Kentucky Governor Steve Beshear met
Thursday with a county clerk who refuses to issue marriage licenses
to gay and lesbian couples.
Casey County Clerk Casey Davis is among
the two Kentucky clerks who have pledged to defy the Supreme Court's
recent ruling striking down state bans on gay marriage. Both claim
that issuing such licenses would violate their faith. Kentucky was
directly involved in the case.
“This morning, I advised Mr. Davis
that I respect his right to his own personal beliefs regarding
same-sex marriages,” Bashear said in a written statement.
“However, when he was elected, he took a constitutional oath to
uphold the United States Constitution. According to the United
States Supreme Court, the Constitution now requires that governmental
officials in Kentucky and elsewhere must recognize same-sex marriages
as valid and allow them to take place. One of Mr. Davis’ duties as
county court clerk is to issue marriage licenses, and the Supreme
Court now says that the United States Constitution requires those
marriage licenses to be issued regardless of gender. Mr. Davis’
own county attorney has advised him that his oath requires him to do
“While there are two or three county
court clerks still refusing to perform their duties, the rest of the
county court clerks are complying with the law regardless of their
personal beliefs. The courts and the voters will deal appropriately
with the rest.”
According to the
AP, Davis, who is elected, said after the meeting that he will go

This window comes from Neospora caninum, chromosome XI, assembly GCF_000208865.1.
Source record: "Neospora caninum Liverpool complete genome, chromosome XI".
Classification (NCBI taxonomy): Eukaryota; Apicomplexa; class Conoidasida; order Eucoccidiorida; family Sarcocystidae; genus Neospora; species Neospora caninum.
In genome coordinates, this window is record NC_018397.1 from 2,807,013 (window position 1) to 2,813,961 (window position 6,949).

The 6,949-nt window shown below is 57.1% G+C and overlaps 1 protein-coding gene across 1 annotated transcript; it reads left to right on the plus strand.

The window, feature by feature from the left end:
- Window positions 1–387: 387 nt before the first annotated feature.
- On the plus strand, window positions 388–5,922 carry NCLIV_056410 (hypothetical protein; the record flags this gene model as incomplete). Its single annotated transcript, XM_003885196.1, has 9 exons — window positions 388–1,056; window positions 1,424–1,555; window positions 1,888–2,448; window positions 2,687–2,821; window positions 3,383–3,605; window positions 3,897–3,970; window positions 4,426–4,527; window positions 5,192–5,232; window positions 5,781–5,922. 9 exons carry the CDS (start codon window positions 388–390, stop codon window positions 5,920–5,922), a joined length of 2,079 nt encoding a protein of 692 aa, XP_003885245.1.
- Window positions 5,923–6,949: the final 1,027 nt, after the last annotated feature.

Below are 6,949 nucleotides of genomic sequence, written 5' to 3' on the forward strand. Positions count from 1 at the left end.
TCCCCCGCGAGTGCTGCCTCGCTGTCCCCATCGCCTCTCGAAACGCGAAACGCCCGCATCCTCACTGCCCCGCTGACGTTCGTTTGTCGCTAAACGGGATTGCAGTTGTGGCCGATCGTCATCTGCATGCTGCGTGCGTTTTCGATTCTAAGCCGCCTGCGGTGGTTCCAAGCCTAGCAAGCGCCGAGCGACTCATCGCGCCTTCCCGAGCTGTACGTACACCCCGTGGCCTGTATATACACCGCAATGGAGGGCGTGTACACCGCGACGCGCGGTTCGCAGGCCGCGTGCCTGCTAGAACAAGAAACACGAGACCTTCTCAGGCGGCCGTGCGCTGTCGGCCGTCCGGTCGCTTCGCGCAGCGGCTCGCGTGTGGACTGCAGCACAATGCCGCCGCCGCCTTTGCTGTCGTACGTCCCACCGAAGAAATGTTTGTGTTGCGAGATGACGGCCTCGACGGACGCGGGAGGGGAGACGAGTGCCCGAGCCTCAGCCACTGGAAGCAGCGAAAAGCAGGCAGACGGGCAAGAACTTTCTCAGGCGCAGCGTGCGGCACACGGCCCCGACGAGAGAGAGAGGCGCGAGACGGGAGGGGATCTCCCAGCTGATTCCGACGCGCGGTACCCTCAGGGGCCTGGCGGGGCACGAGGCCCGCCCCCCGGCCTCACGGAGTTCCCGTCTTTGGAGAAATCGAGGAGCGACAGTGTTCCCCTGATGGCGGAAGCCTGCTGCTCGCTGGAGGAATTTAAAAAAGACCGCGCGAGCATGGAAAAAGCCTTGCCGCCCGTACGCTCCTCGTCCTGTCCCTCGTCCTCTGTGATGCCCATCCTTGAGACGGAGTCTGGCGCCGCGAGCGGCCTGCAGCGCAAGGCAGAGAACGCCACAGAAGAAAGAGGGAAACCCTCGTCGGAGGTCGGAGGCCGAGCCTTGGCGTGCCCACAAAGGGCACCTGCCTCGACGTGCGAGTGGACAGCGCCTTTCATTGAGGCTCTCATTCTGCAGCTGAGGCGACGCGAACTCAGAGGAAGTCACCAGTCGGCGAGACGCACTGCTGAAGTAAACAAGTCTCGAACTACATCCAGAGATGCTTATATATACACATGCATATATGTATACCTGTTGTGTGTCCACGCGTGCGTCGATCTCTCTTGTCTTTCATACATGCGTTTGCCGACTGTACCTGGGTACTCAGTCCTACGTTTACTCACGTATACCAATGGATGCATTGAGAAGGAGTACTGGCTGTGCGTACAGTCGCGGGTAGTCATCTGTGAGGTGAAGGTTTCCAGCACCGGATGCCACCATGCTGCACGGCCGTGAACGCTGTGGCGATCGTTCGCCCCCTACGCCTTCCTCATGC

to jail first.
“If that's what it takes for me to
express the freedom of religion that I believe I was born with, I'm
willing to do that,” Davis told reporters, his wife by his side.
Earlier this week, Lawrence County
Clerk Chris Jobe, president of the Kentucky County Clerk's
Association, announced that 57 clerks had signed a letter to Beshear
asking him to call a special legislative session to approve
legislation protecting officials who object to marriage equality.
But Beshear's office said Thursday that it has only received three
“I will not be calling any special
session on this topic and costing the taxpayers hundreds of thousands
of dollars doing so,” Beshear said. “Any proposal about the
process of issuing marriage licenses that meets the standards of the
Supreme Court ruling should be carefully thought out and could be
considered in the regular session in 2016.”
Davis insisted Thursday that he would
not resign, making him a likely subject of a lawsuit.
Kentucky couple records being denied marriage license.)